The University of Potsdam’s Graduate Program Visibility and Visualization: Hybrid Forms of Pictorial Knowledge invites you to an artist talk with Phil Collins, Diedrich Diederichsen, and Sabine Eckmann. Collaboration: Real Life and Mediated Experience takes Collin’s practice of engaging various local subjects and communities as its point of departure to discuss the artistic yet also social meaning and political valence of collaborative practices in art, theory, and everyday life. Be it that Collins invites people to develop their rolls of 35mm film free of charge in exchange for the right to incorporate select images into his Free Fotolab, or that he sets up a phone booth in one of Cologne’s homeless shelters allowing everyone to make free calls based on the condition that the conversations be recorded and potentially appropriated anonymously for the artist’s work, Collins often draws on collaboration as a means for artistic engagement. In doing so, he is very aware of the potentially exploitative and exposing quality of such practice; yet, he deliberately pushes this effect in order to further reflect upon the power dynamics at hand. Important aspects of his works further concern processes of mediatization, the specifics of different media formats and their place in popular culture.
Talks and discussion will be in English.
Phil Collins makes use of music and pop culture such as film melodramas, reality TV, talk shows and karaoke to explore social situations and transcend definitions of language, social status and locality. Over the past decade, Collins has developed projects in Iraq, Palestine, Serbia, Turkey, Indonesia, Colombia and Germany for which he has cooperated intensively with local communities. Complicating both the myth of aesthetic autonomy and the fantasy of art as in itself political, his films, photographs, installations and live events employ the documentary tradition and elements of popular culture to establish an immediate and at times humorous connection with participant and viewer.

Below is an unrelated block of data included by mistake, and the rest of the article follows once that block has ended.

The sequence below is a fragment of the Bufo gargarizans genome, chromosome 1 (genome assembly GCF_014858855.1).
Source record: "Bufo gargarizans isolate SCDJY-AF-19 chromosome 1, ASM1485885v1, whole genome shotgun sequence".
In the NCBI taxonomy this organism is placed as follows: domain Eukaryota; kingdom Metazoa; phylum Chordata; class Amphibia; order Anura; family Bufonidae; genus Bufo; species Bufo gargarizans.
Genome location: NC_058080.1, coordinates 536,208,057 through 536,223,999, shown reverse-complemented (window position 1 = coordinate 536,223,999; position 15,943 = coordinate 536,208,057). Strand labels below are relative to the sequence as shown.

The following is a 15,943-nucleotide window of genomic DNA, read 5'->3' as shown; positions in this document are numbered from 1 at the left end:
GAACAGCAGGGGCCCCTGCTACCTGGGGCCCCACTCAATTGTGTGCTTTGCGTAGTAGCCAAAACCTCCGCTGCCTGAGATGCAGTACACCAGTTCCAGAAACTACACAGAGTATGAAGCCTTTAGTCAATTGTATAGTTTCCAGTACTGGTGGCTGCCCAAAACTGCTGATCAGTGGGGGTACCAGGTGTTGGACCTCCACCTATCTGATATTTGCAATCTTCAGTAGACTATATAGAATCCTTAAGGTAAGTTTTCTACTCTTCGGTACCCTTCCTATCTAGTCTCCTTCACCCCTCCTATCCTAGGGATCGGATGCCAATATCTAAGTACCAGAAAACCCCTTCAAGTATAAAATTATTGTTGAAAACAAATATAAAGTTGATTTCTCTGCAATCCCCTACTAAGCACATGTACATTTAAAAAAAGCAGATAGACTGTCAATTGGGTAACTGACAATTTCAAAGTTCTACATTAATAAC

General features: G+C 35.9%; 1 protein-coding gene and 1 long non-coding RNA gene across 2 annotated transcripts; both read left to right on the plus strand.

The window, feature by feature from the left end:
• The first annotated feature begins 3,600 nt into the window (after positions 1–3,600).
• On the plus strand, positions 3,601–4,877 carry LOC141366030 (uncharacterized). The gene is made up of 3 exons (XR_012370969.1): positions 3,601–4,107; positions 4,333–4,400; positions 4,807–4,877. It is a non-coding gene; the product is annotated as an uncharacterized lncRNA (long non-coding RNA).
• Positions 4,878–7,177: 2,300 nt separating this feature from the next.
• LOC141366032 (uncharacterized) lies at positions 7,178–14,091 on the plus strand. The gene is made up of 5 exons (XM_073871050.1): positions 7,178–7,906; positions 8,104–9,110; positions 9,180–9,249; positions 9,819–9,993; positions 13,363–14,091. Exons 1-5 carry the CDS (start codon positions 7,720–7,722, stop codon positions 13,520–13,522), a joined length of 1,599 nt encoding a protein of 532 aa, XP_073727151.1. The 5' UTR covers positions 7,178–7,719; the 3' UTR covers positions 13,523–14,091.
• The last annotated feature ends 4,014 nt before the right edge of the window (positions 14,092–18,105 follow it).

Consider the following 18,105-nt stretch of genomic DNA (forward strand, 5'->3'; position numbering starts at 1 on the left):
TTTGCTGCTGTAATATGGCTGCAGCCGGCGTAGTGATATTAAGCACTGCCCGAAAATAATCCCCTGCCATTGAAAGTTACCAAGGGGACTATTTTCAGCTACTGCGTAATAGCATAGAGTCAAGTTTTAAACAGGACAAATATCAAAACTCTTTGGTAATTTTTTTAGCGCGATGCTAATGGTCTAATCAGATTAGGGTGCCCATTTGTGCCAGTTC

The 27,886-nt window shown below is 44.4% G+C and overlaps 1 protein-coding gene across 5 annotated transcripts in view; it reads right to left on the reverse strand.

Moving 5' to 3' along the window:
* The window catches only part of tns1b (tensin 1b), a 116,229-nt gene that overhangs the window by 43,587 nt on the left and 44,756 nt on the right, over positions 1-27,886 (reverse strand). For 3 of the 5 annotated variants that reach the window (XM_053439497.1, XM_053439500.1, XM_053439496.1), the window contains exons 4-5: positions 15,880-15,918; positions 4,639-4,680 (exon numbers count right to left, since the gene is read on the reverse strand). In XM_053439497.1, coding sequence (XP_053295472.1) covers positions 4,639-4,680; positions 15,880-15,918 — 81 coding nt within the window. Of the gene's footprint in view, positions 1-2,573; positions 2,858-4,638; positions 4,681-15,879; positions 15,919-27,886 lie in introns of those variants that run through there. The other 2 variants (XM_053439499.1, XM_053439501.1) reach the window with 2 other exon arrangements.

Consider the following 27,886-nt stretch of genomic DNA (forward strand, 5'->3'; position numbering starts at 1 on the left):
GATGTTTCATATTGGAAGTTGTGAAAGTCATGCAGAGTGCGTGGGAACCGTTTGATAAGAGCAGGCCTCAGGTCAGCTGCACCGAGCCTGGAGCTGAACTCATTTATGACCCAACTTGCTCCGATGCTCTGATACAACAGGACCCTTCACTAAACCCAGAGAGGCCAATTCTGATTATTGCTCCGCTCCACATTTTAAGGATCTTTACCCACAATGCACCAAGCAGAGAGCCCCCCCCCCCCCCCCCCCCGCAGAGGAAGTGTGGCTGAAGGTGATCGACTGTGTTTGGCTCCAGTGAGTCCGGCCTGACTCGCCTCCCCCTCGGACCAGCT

Collins is based in Berlin and Cologne, where he is a professor of video art at the Kunsthochschule für Medien. His works are held in significant public collections such as, among others, Tate Gallery, London; Museum of Modern Art, New York; and Walker Art Center, Minneapolis. Recent solo exhibitions include Museum Ludwig, Cologne (2013); Queensland Art Gallery, Gallery of Modern Art, Brisbane (2012); British Film Institute, London (2011); Tramway, Glasgow (2009); Dallas Museum of Art (2007); San Francisco Museum of Modern Art and Tate Britain, London (both 2006).
Diedrich Diederichsen is professor of theory, practice, and mediation in contemporary art at the Akademie der Bildenden Künste in Vienna. His research interests include pop music as a model for conceptualizing contemporary culture, the ‘third culture industry’, net cultures and entertainment architectures, neo formalism as well as Martin Kippenberger and his time. He writes frequently for Texte zur Kunst, Artforum, Die Zeit and other journals. Among his most important book publications are Sexbeat (Kiepenheuer & Witsch, 1985), Eigenblutdoping (Kiepenheuer & Witsch, 2008), The Whole Earth (Sternberg, 2013) and Über Pop-Musik (Kiepenheuer & Witsch, 2014): http://diedrich-diederichsen.de
Dr. Sabine Eckmann is William T. Kemper Director and Chief Curator at the Mildred Lane Kemper Art Museum at Washington University in St. Louis. Her research interests are 20th and 21st century art, art and politics, medium aesthetics, and critical theory. Her exhibition catalogs and publications include, among others, Sharon Lockhart: Lunch Break I,II,III (2010, 2011, 2014) Ghost: Elizabeth Peyton (Hatje Cantz, 2011), Art of Two Germanys: Cold War Cultures (Abrams, 2009), Reality Bites: Making Avant-garde Art in Post-Wall Germany (Hatje Cantz, 2007) and Exiles and Emigrés: The Flight of European Artists from Hitler (LACMA, 1997). Her latest exhibition and catalog In the Aftermath of Trauma: Contemporary Video Installations (2014) investigates semi-documentary formats as they relate to trauma in contemporary video art: http://www.kemperartmuseum.wustl.edu/exhibitions/9156
The event is organized by the Graduate Program (DFG-Graduiertenkolleg) Visibility and Visualization: Hybrid Forms of Pictorial Knowledge at the University of Potsdam in cooperation with the collaborative space Vierte Welt.